Classic London Style Through the Years

From mod teenyboppers in go-go boots to Burberry trench coats and Alexa Chung, we take a look through Britain's fab fashion heritage.

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09/27/1967. Two young women, Jane ARDEN and Christine WELLS, wearing wool clothes made by MICHELS fabric modeled after trendy designs.rLe 27 septembre 1967, � Londres, deux jeunes femmes, Jane ARDEN et Christine WELLS, portent des v�tement en laine, produits par les Tissus MICHELS, selon des mod�les de couturiers en vogue.
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With Kate Middleton stepping out in super-prim ensembles at several Olympic events this week, it's easy to forget that London was the original breeding ground for mod (and slightly scandalous) fashion statements. White patent go-go boots were de rigeur in those days (though something tells us the duchess would never go for the look).
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Born out of the mod movement, Twiggy was nothing like the traditional busty blonde models of the early '50s, with her slim boyish figure and big doe eyes.
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British photographer David Bailey captured some of the most stylish ladies of the '60s and '70s including model Penelope Tree, here shown in a wrap blanket coat and statement-making geometric necklace.
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Brit fashion went mainstream with the arrival of the Beatles, whose signature shaggy bowl cuts and crisp black suits practically became required dressing for rock 'n' roll wannabees the world over.
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Likewise, George Harrison's 21-year-old bride, Patti Boyd, was simultaneously an object of vicious envy as well as a style icon in her own right, best known for her dainty ribbon headbands and fluffy fur coats.
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Similarly, singer Marianne Faithfull—who, for a time, was attached to Mick Jagger of the Rolling Stones—popularized a more earthy, boho look in the U.K., favoring silky scarves, cozy knits and long maxi dresses.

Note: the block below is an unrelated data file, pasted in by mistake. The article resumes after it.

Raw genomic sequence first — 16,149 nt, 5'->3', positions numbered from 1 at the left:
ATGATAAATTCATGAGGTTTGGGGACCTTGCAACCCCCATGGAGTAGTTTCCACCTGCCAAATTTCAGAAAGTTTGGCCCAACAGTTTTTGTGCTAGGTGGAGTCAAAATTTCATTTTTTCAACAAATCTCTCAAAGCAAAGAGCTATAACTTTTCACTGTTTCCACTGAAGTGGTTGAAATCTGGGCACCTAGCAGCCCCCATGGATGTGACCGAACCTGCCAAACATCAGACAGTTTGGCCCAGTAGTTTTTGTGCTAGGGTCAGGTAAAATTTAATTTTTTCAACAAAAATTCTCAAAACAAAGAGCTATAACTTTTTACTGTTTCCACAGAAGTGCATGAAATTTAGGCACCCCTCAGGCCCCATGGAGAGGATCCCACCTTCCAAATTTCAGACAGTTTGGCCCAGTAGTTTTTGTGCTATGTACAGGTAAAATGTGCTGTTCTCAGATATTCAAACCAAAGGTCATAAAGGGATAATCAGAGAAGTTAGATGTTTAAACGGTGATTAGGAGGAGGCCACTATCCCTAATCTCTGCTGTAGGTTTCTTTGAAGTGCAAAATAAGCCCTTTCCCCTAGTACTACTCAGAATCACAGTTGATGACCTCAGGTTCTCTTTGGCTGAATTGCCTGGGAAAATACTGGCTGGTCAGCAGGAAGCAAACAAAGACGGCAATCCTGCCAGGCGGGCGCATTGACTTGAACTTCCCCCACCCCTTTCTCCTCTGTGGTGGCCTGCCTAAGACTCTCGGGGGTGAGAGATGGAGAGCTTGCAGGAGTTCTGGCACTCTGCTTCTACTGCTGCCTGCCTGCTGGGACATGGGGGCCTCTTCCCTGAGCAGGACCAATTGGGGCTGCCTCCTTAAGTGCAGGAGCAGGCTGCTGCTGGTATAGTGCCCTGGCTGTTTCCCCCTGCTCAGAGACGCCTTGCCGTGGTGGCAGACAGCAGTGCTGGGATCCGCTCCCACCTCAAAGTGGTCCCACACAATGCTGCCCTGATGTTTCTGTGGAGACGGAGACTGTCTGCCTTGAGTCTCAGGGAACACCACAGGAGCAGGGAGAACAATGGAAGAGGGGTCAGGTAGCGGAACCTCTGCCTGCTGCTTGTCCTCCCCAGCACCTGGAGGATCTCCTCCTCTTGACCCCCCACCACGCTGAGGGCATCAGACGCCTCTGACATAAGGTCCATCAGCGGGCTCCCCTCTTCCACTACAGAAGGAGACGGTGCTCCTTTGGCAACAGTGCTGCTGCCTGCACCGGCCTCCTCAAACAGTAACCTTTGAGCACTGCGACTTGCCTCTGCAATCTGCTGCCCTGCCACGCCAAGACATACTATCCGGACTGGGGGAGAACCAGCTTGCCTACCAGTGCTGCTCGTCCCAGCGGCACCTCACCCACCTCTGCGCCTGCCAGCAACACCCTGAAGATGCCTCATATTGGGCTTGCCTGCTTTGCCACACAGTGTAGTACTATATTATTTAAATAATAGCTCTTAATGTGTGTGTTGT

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If one thing is certain, however, it's that the Brits love their trench coats. Here, two models pose on a London street lamp in checkered mod varieties.
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And speaking of trench coats, no brand does the look quite as well as U.K. label Burberry, whose signature styles were featured in this 1970 fashion shoot.
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Today, Britain has embraced a new generation of young designers like Christopher Kane and Mary Katrantzou. But tradition—especially that of bespoke suitmaking on Savile Row—lives on. Here, bespoke head cutter Peter O'Neill marks out a new suit on Savile Row.
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London has also espoused a new generation of style icons, including the late Amy Winehouse, whose funky lounge-singer-goes-granny brand of chic inspired Jean Paul Gaultier's spring 2012 couture collection.
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Rain and sports gear in general have always been crucial for surviving the English damp and drizzle, but nobody made wellies look so good as Kate Moss, who famously sported a pair of navy Hunter boots to the Glastonbury Festival in 2008.
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Today, nobody seems to capture the spirit of quirky U.K. fashion quite like Alexa Chung, whose signature mix of vintage and high fashion continues to inspire both on the red carpet and city sidewalks.
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